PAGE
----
โ€œ. . .ย Real estate can be hyper-local, and demand can vary from one neighborhood to the next.ย Itโ€™s a good idea to work with a local real estate professional to determine an ideal listing price and if any improvements or repairs need to be completed before putting your home on the market.โ€

Your trusted real estate advisor knows the ins and outs of the market in your specific area. Theyโ€™ll help you identify the places where you should and shouldnโ€™t spend your time and money โ€“ and that can enable you to list quickly.

Bottom Line

If youโ€™re ready to take advantage of the incredible conditions for sellers in todayโ€™s real estate market but are worried about the time itโ€™ll take to get your home ready, you might be closer than you think. Letโ€™s connect so you can see what you need to do before listing your house today.

Keeping Current Matters 5/2022 |ย ย For Sellers,ย Selling Myths

Date: unknown    Event: Swimming instruction for children    Location: unknown    Photographer: unknown    Release info: no release needed

CrossNet # 30271

Water Safety – Make it a Habit

In Houston and the surrounding communities, many of us are fortunate to have a backyard pool or spa. For others the neighborhood pools offer a haven from the heat, a place to cool off and to enjoy a refreshing dip.

Unfortunately, every summer we hear news reports about drowning victims of all ages from toddlers to seniors. Many of these incidents could have been prevented if we all follow good water safety practices.

What are those practices… from the Red Cross website; I am sharing the best of best.ย  Visit http://www.redcross.org/prepare/disaster/water-safety for these and other helpful information –

Follow these safety tips whenever you are in, on or around water:
Make Water Safety Your Priority

  • Swim in designated areas supervised by lifeguards.
  • Always swim with a buddy; do not allow anyone to swim alone. Even at a public pool or a lifeguarded beach, use the buddy system!
  • Ensure that everyone in the family learns to swim well. Enroll in age-appropriate Red Cross water orientation and Learn-to-Swim courses.
  • Never leave a young child unattended near waterย and do not trust a childโ€™s life to another child; teach children to always ask permission to go near water.
  • Have young children or inexperienced swimmers wear U.S. Coast Guard-approvedย life jacketsย around water, but do not rely on life jackets alone.
  • Establish rules for your family and enforce them without fail. For example, set limits based on each personโ€™s ability, do not let anyone play around drains and suction fittings, and do not allow swimmers to hyperventilate before swimming under water or have breath-holding contests.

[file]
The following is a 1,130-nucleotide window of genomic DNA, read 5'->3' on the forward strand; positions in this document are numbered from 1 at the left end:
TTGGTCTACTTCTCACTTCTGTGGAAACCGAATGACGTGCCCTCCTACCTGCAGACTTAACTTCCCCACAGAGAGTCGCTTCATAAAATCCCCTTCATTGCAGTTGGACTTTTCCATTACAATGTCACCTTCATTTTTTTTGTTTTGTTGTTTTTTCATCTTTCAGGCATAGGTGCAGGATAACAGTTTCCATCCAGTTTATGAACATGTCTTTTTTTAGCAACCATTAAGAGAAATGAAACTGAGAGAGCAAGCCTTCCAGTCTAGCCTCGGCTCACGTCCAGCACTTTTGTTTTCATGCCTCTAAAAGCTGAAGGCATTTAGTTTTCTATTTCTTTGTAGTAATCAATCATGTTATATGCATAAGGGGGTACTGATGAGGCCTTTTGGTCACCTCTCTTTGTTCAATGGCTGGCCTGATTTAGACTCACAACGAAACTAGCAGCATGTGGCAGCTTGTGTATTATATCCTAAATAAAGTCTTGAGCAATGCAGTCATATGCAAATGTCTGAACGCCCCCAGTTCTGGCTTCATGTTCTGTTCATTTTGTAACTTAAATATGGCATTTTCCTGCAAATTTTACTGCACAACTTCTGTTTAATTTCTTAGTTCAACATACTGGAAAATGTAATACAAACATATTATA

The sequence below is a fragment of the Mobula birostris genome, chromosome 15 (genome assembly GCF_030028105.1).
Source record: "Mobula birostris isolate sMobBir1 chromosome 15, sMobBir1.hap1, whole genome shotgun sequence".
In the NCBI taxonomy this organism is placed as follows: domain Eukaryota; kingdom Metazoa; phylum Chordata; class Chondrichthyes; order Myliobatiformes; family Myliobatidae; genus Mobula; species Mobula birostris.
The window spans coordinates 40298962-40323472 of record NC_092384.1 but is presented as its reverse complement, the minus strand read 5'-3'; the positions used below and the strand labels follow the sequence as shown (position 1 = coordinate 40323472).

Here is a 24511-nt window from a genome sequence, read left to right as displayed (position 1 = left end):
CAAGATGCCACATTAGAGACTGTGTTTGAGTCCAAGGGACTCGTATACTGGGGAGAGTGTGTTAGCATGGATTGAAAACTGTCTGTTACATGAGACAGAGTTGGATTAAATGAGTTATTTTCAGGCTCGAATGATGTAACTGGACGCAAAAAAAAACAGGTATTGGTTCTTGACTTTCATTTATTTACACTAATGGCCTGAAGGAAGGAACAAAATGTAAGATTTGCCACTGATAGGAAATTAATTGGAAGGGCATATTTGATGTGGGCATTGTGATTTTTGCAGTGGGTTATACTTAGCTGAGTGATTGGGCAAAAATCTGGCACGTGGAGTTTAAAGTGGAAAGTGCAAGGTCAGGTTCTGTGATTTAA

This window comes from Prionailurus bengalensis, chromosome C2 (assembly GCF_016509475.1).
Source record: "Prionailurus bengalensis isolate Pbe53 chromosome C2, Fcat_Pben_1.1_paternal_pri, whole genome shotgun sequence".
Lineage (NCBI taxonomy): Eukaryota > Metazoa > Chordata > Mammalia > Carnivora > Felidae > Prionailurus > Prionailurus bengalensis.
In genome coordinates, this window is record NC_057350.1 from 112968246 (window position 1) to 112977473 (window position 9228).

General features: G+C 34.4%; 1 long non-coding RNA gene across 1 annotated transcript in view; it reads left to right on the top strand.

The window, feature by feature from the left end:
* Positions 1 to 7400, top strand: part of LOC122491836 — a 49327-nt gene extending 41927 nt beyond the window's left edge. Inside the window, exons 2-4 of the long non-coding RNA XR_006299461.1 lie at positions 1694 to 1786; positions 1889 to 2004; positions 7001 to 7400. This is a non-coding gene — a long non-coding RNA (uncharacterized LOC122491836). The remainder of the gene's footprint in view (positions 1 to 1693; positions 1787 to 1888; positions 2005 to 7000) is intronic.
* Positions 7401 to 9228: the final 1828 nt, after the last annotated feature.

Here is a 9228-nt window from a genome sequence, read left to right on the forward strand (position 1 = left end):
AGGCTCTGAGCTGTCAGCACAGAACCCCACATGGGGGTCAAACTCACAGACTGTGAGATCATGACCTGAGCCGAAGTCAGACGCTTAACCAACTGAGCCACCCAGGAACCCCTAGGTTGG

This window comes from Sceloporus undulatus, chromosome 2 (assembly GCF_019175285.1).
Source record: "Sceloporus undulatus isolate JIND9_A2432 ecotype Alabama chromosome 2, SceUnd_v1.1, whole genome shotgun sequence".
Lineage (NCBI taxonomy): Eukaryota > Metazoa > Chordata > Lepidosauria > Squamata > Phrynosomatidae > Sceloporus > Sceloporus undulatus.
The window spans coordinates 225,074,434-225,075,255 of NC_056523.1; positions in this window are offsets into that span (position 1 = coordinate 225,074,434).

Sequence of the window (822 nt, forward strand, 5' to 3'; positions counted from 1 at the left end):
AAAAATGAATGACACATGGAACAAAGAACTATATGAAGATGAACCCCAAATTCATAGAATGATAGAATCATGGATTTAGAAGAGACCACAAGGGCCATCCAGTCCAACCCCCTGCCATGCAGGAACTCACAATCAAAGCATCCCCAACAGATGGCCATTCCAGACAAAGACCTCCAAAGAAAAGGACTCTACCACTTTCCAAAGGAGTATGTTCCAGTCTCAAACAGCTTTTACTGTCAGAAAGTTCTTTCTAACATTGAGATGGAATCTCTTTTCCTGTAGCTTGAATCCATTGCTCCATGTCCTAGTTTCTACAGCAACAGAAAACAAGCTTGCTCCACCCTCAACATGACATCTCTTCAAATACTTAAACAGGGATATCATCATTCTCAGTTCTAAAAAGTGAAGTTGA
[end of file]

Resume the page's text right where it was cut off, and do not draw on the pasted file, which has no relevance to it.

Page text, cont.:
• Even if you do not plan on swimming, be cautious aroundย natural bodies of waterincluding ocean shoreline, rivers and lakes. Cold temperatures, currents and underwater hazards can make a fall into these bodies of water dangerous.
  • If you go boating, wear a life jacket! Most boating fatalities occur from drowning.
  • Avoid alcohol use. Alcohol impairs judgment, balance and coordination; affects swimming and diving skills; and reduces the bodyโ€™s ability to stay warm.

Prevent Unsupervised Access to the Water

  • Install and use barriers around yourย home pool or hot tub. Safety covers and pool alarms should be added as additional layers of protection.
  • Ensure that pool barriers enclose the entire pool area, are at least 4-feet high with gates that are self-closing, self-latching and open outward, and away from the pool. The latch should be high enough to be out of a small childโ€™s reach.
  • If you have an above-ground or inflatable pool, remove access ladders and secure the safety cover whenever the pool is not in use.
  • Remove any structures that provide access to the pool, such as outdoor furniture, climbable trees, decorative walls and playground equipment.
  • Keep toys that are not in use away from the pool and out of sight. Toys can attract young children to the pool.

Maintain Constant Supervision

  • Actively supervise kids whenever around the waterโ€”even if lifeguards are present. Do not just drop your kids off at the public pool or leave them at the beachโ€”designate a responsible adult to supervise.
  • Always stay within armโ€™s reach of young children and avoid distractions when supervising children around water.

Know What to Do in an Emergency

  • If a child is missing, check the water first. Seconds count in preventing death or disability.
  • Know how and when to call 9-1-1 or the local emergency number.
  • If you own a home pool or hot tub, have appropriate equipment, such as reaching or throwing equipment, a cell phone, life jackets and a first aid kit.
  • Enroll in Red Crossย home pool safety, water safety, first aid and CPR/AED courses to learn how to prevent and respond to emergencies.